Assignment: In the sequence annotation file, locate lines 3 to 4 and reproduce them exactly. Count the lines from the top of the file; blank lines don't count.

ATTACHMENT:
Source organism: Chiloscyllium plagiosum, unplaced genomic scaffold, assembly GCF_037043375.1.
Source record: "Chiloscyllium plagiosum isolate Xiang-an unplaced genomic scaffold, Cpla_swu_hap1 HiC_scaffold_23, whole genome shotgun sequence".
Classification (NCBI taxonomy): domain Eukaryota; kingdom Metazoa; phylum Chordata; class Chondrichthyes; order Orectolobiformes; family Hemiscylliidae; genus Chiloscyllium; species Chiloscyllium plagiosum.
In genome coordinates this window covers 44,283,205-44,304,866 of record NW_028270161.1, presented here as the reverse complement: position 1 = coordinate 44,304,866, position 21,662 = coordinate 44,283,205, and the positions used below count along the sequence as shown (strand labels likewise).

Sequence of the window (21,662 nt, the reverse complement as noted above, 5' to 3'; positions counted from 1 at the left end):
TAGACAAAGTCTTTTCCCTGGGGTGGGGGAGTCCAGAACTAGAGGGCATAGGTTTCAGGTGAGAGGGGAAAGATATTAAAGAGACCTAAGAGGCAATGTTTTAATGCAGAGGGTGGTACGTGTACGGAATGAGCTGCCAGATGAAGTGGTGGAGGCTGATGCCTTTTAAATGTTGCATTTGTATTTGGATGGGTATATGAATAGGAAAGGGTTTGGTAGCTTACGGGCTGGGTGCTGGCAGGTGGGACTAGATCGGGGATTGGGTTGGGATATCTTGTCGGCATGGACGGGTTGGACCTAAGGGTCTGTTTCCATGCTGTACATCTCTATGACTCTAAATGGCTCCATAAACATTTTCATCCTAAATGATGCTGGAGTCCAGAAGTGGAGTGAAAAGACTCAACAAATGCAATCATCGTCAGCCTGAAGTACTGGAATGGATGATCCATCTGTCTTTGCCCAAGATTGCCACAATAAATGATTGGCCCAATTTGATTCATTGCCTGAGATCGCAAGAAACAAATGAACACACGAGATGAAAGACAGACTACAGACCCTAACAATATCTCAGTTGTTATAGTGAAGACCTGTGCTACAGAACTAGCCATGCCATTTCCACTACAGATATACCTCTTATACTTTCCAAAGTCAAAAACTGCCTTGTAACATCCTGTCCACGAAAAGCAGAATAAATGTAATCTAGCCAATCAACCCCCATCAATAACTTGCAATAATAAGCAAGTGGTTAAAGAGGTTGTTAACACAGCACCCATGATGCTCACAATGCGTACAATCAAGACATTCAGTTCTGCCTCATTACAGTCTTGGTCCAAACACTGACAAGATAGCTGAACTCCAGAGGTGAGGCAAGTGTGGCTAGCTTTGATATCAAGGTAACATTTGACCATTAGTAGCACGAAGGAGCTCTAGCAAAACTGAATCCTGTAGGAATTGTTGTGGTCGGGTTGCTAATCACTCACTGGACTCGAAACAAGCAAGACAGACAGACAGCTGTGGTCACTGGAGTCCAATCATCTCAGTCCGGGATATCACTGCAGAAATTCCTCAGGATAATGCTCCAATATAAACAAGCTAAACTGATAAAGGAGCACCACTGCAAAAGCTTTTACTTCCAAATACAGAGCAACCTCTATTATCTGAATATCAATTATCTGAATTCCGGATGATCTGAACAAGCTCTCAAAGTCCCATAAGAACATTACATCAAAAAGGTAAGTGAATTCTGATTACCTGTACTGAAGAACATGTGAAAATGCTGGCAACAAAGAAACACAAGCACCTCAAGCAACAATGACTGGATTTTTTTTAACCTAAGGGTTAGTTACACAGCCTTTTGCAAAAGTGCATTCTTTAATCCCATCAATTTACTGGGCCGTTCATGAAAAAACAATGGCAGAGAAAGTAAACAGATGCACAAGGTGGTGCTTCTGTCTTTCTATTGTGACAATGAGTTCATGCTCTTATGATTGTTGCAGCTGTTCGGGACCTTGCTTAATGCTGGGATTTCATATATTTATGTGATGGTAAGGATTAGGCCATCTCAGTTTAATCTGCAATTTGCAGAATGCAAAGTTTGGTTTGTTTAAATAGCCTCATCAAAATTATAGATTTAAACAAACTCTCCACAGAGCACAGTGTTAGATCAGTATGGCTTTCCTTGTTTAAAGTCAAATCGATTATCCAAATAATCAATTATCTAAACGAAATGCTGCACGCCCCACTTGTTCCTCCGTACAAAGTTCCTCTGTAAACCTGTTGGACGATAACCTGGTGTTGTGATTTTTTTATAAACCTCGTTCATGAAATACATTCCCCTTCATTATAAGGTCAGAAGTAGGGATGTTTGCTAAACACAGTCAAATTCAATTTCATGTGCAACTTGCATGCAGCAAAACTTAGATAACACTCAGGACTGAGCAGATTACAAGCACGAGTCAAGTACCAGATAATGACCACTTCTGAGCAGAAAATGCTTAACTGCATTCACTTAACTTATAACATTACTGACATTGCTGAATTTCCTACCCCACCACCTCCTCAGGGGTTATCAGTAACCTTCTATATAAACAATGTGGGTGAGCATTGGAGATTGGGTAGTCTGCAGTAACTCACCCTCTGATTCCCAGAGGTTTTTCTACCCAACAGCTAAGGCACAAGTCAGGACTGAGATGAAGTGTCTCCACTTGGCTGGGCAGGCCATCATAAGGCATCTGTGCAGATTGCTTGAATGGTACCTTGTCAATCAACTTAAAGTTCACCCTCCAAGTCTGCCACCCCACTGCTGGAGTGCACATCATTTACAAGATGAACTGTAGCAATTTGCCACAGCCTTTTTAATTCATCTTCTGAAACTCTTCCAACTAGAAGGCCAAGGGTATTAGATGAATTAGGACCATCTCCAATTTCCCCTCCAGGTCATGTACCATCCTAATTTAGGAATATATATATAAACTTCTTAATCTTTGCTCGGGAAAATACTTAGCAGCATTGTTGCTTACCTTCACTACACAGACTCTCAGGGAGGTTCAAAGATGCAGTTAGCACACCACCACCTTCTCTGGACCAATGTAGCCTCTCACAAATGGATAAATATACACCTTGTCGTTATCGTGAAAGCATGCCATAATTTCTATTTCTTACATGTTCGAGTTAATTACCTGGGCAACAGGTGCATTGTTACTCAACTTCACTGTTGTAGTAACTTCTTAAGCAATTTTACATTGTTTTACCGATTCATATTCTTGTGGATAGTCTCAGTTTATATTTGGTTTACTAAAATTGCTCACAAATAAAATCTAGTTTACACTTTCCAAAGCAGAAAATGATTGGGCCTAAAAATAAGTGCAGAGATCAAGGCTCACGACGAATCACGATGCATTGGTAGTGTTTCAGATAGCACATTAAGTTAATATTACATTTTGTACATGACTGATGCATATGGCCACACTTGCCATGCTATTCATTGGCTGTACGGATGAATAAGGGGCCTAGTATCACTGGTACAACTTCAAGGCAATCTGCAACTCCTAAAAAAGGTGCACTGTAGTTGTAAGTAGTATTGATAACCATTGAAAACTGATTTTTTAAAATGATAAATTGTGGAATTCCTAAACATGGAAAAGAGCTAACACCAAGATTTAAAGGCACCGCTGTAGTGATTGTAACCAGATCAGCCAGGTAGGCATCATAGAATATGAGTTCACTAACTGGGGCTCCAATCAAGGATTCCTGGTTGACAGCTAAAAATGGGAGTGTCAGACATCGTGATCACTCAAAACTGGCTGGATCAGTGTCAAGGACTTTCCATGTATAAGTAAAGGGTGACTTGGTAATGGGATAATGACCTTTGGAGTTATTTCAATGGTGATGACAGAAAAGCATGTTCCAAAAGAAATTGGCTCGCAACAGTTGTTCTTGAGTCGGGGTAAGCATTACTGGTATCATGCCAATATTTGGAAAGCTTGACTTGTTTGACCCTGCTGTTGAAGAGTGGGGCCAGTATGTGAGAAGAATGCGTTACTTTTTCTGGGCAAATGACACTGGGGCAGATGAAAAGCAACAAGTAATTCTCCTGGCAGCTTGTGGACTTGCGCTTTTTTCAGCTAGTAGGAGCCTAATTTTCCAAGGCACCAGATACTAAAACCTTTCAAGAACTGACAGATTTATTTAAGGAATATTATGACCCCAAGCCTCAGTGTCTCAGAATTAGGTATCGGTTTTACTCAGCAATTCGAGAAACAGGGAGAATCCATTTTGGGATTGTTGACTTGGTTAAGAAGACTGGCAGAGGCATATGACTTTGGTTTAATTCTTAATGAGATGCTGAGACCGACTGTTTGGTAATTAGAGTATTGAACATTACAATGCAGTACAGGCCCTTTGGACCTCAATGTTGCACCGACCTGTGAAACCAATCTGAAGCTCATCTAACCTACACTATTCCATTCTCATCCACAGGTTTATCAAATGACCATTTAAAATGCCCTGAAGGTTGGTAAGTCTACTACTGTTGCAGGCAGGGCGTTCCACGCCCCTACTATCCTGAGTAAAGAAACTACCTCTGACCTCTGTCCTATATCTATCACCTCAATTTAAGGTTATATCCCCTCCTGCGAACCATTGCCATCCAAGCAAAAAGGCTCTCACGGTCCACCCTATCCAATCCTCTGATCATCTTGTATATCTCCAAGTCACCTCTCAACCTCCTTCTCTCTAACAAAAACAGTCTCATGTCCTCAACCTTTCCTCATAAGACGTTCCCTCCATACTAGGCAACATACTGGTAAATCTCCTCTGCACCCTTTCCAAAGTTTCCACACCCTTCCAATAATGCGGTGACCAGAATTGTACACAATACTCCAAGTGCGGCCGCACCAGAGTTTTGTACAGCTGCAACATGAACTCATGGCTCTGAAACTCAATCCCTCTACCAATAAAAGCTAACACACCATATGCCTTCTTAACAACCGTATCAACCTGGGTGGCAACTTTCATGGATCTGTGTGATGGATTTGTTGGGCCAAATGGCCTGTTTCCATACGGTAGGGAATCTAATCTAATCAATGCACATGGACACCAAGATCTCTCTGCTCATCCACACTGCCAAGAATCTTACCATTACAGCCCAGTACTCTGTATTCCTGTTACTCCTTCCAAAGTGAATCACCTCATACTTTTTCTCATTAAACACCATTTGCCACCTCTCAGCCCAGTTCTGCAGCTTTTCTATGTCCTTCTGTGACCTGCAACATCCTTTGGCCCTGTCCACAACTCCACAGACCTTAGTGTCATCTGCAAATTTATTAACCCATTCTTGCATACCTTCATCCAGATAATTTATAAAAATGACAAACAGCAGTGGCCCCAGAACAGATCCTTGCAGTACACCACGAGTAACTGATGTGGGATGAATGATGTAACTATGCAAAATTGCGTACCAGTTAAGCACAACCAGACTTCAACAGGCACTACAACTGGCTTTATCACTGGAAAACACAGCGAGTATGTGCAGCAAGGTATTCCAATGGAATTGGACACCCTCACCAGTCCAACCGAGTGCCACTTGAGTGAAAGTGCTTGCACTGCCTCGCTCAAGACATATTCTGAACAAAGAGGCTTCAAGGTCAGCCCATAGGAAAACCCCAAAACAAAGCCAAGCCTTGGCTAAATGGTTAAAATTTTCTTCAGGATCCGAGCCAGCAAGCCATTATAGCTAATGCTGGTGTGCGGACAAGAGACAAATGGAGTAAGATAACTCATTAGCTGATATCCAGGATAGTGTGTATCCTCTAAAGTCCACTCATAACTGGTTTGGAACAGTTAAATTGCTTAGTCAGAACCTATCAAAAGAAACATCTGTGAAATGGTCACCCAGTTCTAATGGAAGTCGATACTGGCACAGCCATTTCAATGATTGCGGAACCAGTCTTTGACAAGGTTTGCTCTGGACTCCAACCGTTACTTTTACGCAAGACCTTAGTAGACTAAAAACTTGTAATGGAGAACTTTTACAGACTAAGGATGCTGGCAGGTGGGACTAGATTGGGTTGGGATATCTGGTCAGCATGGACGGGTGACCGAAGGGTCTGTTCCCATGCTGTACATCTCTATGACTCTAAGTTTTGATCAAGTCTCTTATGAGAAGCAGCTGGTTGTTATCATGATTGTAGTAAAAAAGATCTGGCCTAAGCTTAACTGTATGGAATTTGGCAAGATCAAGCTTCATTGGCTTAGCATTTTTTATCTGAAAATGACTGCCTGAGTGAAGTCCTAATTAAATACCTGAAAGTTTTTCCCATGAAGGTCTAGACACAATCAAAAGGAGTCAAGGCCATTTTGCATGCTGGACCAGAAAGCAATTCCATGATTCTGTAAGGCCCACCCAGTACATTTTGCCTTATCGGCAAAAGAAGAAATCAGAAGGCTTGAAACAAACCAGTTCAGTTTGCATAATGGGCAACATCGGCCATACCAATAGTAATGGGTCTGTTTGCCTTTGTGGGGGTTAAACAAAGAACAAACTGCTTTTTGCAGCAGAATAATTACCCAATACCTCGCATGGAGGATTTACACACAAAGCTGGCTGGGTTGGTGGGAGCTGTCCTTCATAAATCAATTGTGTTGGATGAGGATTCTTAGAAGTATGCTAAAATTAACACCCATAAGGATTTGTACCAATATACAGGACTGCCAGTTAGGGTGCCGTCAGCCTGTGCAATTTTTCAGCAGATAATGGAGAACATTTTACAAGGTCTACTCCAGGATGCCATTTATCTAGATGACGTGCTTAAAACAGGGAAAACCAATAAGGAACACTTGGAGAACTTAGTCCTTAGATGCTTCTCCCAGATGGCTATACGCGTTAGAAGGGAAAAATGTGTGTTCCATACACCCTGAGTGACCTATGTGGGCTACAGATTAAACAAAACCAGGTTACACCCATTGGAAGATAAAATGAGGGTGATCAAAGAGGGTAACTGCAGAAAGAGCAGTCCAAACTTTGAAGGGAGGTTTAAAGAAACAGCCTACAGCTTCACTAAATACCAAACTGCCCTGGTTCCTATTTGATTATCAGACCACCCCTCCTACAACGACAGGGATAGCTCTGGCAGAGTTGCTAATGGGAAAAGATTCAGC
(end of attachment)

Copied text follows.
Classification (NCBI taxonomy): domain Eukaryota; kingdom Metazoa; phylum Chordata; class Chondrichthyes; order Orectolobiformes; family Hemiscylliidae; genus Chiloscyllium; species Chiloscyllium plagiosum.
In genome coordinates this window covers 44,283,205-44,304,866 of record NW_028270161.1, presented here as the reverse complement: position 1 = coordinate 44,304,866, position 21,662 = coordinate 44,283,205, and the positions used below count along the sequence as shown (strand labels likewise).